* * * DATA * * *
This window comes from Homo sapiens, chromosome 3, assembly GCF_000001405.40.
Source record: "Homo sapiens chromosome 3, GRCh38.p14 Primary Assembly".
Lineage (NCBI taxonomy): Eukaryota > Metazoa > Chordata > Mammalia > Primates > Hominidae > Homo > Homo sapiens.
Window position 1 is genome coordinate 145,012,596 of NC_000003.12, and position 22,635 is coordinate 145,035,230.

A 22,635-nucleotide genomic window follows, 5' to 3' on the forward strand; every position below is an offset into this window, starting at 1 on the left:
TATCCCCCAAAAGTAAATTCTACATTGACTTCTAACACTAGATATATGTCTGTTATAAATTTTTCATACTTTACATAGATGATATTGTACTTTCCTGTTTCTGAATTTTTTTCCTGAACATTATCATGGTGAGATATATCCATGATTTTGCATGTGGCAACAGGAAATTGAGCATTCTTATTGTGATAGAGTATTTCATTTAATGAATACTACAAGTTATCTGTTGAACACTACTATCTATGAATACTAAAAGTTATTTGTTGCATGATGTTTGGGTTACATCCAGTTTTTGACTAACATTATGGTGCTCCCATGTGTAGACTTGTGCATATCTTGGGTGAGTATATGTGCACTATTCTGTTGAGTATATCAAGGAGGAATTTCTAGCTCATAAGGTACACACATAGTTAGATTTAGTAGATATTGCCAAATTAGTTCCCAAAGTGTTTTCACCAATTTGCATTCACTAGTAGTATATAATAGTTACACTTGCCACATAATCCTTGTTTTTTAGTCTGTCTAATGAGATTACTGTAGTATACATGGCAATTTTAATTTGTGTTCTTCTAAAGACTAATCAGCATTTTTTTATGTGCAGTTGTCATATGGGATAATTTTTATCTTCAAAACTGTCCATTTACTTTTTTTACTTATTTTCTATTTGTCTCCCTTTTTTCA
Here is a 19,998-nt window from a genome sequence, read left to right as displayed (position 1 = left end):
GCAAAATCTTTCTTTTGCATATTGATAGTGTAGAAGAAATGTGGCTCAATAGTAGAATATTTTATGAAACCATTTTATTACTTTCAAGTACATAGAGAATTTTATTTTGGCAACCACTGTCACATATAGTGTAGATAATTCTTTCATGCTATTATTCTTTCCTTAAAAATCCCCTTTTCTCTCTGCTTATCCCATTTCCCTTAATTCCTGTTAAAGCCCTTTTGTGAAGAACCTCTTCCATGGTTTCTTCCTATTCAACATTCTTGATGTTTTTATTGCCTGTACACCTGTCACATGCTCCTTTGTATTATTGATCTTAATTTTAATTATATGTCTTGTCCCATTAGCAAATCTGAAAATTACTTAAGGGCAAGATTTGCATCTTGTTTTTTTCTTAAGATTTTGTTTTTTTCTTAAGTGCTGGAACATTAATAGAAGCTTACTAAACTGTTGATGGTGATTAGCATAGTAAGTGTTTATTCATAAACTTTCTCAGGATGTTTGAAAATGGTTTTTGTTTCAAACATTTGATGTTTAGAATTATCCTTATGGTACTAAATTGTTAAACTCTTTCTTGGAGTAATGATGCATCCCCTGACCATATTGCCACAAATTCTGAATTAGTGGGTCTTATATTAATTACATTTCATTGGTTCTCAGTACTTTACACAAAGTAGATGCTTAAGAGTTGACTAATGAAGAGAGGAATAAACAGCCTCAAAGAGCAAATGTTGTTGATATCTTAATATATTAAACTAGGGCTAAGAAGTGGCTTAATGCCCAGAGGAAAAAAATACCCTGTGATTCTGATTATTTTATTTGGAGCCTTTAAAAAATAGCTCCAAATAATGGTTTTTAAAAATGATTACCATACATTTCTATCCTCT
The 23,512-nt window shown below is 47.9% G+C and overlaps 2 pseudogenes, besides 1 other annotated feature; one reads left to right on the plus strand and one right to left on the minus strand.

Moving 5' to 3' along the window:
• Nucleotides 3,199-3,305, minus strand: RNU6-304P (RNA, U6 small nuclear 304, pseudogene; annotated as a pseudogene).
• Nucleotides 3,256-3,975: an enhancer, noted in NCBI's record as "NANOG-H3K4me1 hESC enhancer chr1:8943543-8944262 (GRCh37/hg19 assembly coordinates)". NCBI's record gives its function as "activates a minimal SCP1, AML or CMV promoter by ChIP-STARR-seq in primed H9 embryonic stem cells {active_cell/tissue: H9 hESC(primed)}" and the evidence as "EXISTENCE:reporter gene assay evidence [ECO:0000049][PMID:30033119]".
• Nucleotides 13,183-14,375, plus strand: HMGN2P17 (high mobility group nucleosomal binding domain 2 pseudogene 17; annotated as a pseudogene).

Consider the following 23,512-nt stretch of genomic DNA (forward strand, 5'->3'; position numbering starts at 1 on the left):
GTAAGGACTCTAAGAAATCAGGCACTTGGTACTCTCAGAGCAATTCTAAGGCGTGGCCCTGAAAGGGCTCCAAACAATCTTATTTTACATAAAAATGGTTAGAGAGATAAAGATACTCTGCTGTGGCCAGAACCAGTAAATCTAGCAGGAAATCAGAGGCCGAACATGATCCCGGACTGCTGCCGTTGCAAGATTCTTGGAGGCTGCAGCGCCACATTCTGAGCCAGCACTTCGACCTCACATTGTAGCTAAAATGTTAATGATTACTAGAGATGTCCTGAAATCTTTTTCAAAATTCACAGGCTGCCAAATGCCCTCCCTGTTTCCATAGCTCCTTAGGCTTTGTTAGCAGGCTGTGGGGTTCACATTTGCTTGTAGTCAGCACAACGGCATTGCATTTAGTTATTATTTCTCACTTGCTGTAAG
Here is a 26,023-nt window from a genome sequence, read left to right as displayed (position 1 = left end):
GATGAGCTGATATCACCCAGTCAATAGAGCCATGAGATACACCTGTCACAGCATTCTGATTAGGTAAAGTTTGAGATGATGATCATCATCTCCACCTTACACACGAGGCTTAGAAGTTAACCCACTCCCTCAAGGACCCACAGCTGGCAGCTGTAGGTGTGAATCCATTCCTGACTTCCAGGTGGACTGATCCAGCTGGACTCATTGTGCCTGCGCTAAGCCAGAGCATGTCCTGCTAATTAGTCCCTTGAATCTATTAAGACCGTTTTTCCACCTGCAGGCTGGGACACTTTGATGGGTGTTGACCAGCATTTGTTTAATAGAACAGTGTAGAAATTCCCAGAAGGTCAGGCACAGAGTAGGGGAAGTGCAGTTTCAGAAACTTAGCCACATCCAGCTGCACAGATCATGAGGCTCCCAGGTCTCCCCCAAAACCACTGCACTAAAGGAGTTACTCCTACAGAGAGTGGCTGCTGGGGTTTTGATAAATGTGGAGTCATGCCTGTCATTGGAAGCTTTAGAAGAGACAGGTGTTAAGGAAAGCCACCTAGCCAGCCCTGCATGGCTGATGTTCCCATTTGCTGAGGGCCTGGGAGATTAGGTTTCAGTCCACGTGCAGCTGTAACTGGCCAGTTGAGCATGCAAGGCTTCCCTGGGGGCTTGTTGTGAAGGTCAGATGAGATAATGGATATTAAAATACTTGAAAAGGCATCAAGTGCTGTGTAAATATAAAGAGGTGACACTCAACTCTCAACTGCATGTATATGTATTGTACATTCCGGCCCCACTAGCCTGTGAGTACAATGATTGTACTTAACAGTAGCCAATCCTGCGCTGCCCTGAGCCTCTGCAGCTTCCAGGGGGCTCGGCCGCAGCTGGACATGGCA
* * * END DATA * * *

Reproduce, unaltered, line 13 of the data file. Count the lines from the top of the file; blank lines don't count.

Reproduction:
• Nucleotides 13,183-14,375, plus strand: HMGN2P17 (high mobility group nucleosomal binding domain 2 pseudogene 17; annotated as a pseudogene).